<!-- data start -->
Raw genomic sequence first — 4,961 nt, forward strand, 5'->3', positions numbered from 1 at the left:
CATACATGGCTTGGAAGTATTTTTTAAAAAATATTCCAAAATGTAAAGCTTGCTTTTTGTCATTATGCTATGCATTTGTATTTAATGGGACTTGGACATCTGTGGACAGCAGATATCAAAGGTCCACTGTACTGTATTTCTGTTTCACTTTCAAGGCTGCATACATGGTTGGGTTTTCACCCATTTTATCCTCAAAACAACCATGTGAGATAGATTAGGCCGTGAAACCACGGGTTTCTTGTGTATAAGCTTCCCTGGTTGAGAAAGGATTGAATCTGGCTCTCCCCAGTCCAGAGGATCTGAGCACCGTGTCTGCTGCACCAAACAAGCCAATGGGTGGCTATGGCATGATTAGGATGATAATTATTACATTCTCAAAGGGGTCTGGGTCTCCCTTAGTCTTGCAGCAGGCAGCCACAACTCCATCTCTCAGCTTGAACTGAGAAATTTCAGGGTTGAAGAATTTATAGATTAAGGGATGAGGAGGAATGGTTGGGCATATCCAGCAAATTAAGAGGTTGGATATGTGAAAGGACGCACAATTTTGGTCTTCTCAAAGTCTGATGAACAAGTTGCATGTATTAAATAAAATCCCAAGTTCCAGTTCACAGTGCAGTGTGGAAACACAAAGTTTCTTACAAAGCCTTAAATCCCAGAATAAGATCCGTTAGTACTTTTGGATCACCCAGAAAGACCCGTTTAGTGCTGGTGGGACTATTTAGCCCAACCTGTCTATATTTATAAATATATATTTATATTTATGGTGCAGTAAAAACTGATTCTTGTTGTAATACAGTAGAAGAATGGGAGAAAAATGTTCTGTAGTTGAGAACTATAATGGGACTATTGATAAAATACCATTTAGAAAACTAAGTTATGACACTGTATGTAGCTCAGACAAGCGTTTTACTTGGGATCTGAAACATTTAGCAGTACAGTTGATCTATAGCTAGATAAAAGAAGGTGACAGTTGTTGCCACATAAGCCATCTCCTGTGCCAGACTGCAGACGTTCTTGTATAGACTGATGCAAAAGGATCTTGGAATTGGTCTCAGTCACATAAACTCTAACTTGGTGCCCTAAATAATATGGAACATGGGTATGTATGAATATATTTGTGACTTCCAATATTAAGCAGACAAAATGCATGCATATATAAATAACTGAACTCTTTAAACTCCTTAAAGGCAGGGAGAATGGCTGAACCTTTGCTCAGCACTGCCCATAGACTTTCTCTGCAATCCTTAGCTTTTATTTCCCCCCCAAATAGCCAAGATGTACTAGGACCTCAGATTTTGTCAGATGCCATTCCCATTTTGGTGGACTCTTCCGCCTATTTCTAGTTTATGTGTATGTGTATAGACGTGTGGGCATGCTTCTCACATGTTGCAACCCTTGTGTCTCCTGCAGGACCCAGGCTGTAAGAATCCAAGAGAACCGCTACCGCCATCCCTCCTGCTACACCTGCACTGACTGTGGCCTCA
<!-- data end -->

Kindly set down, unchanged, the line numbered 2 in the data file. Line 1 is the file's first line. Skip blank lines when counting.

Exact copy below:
CATACATGGCTTGGAAGTATTTTTTAAAAAATATTCCAAAATGTAAAGCTTGCTTTTTGTCATTATGCTATGCATTTGTATTTAATGGGACTTGGACATCTGTGGACAGCAGATATCAAAGGTCCACTGTACTGTATTTCTGTTTCACTTTCAAGGCTGCATACATGGTTGGGTTTTCACCCATTTTATCCTCAAAACAACCATGTGAGATAGATTAGGCCGTGAAACCACGGGTTTCTTGTGTATAAGCTTCCCTGGTTGAGAAAGGATTGAATCTGGCTCTCCCCAGTCCAGAGGATCTGAGCACCGTGTCTGCTGCACCAAACAAGCCAATGGGTGGCTATGGCATGATTAGGATGATAATTATTACATTCTCAAAGGGGTCTGGGTCTCCCTTAGTCTTGCAGCAGGCAGCCACAACTCCATCTCTCAGCTTGAACTGAGAAATTTCAGGGTTGAAGAATTTATAGATTAAGGGATGAGGAGGAATGGTTGGGCATATCCAGCAAATTAAGAGGTTGGATATGTGAAAGGACGCACAATTTTGGTCTTCTCAAAGTCTGATGAACAAGTTGCATGTATTAAATAAAATCCCAAGTTCCAGTTCACAGTGCAGTGTGGAAACACAAAGTTTCTTACAAAGCCTTAAATCCCAGAATAAGATCCGTTAGTACTTTTGGATCACCCAGAAAGACCCGTTTAGTGCTGGTGGGACTATTTAGCCCAACCTGTCTATATTTATAAATATATATTTATATTTATGGTGCAGTAAAAACTGATTCTTGTTGTAATACAGTAGAAGAATGGGAGAAAAATGTTCTGTAGTTGAGAACTATAATGGGACTATTGATAAAATACCATTTAGAAAACTAAGTTATGACACTGTATGTAGCTCAGACAAGCGTTTTACTTGGGATCTGAAACATTTAGCAGTACAGTTGATCTATAGCTAGATAAAAGAAGGTGACAGTTGTTGCCACATAAGCCATCTCCTGTGCCAGACTGCAGACGTTCTTGTATAGACTGATGCAAAAGGATCTTGGAATTGGTCTCAGTCACATAAACTCTAACTTGGTGCCCTAAATAATATGGAACATGGGTATGTATGAATATATTTGTGACTTCCAATATTAAGCAGACAAAATGCATGCATATATAAATAACTGAACTCTTTAAACTCCTTAAAGGCAGGGAGAATGGCTGAACCTTTGCTCAGCACTGCCCATAGACTTTCTCTGCAATCCTTAGCTTTTATTTCCCCCCCAAATAGCCAAGATGTACTAGGACCTCAGATTTTGTCAGATGCCATTCCCATTTTGGTGGACTCTTCCGCCTATTTCTAGTTTATGTGTATGTGTATAGACGTGTGGGCATGCTTCTCACATGTTGCAACCCTTGTGTCTCCTGCAGGACCCAGGCTGTAAGAATCCAAGAGAACCGCTACCGCCATCCCTCCTGCTACACCTGCACTGACTGTGGCCTCA